History Makers: Guy Fawkes | Pocketmags.com

Shopping Cart -

Your cart is currently empty.
Upgrade to today
for only an extra Cxx.xx

You get:

plus This issue of xxxxxxxxxxx.
plus Instant access to the latest issue of 300+ of our top selling titles.
plus Unlimited access to 26000+ back issues
plus No contract or commitment. If you decide that PocketmagsPlus is not for you, you can cancel your monthly subscription online at any time. Auto-renews at $9.99 per month, unless cancelled.
Upgrade Now for $9.99 Learn more
This website use cookies and similar technologies to improve the site and to provide customised content and advertising. By using this site, you agree to this use. To learn more, including how to change your cookie settings, please view our Cookie Policy
Pocketmags Digital Magazines
Pocketmags Digital Magazines
Read anywhere Read anywhere
Ways to pay Pocketmags Payment Types
Trusted site
At Pocketmags you get
Secure Billing
Great Offers
Web & App Reader
Gifting Options
Loyalty Points

History Makers: Guy Fawkes

Guy Fawkes was neither the leader nor the brains behind the plot to blow up Parliament. So why, asks Jonny Wilkes, is he the one we remember, remember every fifth of November?


WHAT A GUY To some, Guy Fawkes was just a would-be murderer; to others, he encapsulated the spirit of protest

Protestant England in the first years of the 17th century was not a safe place to be a Catholic. Priests risked their lives by saying Mass in secret, while draconian laws made sure all Catholics were forced to publicly worship in Protestant services and declare their loyalty to the monarch as the head of the church. By the time the Tudor dynasty ended, the country had endured decades of religious division and violence since the creation of the Church of England and any pro-Catholic laws made during the brief reign of Mary I had been expunged. Protestantism was firmly established and Catholics faced persecution, suppression, even death.

There was a glimmer of hope that this would end when James VI of Scotland – the son of the executed Catholic Mary, Queen of Scots – succeeded to the English throne on the death of Elizabeth I in 1603. He made early promises of greater tolerance and abolished fines levied against ‘recusants’, those who refused to attend Protestant churches. But that was not to last and, before long, James’s attitude towards Catholics grew just as aggressive as that of his predecessors. Discontent reached an all-time high and – in huddled, whispering groups around the country – Catholics began plotting to overthrow James and restore their religion. England in 1605 was a powder keg and one of the men holding a match was Guy Fawkes.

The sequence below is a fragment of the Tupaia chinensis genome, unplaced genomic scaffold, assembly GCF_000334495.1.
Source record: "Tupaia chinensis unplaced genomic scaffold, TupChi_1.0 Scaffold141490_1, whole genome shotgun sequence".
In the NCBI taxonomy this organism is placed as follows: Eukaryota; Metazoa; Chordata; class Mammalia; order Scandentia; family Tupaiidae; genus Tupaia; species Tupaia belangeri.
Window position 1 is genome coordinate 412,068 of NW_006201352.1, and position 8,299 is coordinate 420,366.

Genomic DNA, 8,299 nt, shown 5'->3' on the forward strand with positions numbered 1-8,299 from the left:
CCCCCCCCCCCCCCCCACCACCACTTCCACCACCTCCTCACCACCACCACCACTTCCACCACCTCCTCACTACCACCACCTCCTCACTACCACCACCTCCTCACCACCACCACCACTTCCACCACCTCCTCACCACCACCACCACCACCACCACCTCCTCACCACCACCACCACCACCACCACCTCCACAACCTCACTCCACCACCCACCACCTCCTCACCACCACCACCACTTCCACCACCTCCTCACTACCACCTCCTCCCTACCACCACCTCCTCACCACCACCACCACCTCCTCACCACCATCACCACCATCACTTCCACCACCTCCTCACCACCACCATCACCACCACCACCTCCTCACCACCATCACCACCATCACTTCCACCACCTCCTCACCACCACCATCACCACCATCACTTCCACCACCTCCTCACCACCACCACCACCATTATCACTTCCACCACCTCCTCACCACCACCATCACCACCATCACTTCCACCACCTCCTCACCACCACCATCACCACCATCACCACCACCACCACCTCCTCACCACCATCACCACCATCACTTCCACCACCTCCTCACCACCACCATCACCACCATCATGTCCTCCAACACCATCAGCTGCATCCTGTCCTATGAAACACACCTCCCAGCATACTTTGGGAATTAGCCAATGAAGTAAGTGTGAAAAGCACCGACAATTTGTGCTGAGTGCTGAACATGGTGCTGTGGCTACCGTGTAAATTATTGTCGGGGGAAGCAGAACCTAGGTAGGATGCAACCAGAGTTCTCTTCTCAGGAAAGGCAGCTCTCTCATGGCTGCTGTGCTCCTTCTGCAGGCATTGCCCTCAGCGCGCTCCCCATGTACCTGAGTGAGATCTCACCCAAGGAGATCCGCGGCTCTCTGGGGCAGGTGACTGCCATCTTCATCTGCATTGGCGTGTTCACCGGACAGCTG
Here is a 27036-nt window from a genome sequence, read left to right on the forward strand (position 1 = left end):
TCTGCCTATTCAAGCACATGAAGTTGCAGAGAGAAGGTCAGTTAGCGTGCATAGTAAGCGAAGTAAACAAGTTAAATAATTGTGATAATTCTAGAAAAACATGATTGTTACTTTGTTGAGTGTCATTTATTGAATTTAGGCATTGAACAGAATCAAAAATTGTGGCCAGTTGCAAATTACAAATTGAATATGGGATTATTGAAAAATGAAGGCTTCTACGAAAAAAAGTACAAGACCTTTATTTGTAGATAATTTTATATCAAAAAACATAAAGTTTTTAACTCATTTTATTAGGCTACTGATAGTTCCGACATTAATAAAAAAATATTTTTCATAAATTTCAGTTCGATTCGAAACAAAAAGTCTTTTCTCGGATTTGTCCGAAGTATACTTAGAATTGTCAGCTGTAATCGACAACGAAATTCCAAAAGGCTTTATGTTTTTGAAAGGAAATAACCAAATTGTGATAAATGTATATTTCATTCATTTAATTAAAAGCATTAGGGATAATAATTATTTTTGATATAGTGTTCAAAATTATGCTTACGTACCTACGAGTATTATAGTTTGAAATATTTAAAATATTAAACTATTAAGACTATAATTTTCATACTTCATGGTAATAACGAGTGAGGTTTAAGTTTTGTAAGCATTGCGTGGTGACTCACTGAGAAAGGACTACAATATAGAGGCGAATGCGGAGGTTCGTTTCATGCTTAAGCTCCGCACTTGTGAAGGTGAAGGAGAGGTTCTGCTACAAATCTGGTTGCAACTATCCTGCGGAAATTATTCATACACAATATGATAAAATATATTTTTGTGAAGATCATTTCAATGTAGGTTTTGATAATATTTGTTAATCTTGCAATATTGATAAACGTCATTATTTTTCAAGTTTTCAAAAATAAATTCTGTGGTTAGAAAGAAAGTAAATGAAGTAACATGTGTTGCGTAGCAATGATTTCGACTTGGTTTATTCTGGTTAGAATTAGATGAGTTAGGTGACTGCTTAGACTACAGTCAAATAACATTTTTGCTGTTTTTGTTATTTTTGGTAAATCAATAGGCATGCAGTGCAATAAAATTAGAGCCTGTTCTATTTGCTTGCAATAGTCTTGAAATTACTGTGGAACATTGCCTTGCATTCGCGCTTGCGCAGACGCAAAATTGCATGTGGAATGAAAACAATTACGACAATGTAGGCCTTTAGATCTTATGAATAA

GUY AND THE GUYS A contemporary engraving shows Guy Fawkes with some of the other Gunpowder plotters, including the man who recruited him, Thomas Winter, and the leader Robert Catesby
Purchase options below
Find the complete article and many more in this issue of BBC History Revealed Magazine - November 2015
If you own the issue, Login to read the full article now.
Single Issue - November 2015
Or 499 points
Getting free sample issues is easy, but we need to add it to an account to read, so please follow the instructions to read your free issue today.
Email Address
Annual Digital Subscription
Only $ 3.15 per issue
Or 4099 points
6 Month Digital Subscription
Only $ 4.15 per issue
Or 2699 points
Monthly Digital Subscription
Only $ 4.61 per issue
Or 499 points

View Issues

About BBC History Revealed Magazine

The November issue of History Revealed is now live - Download now!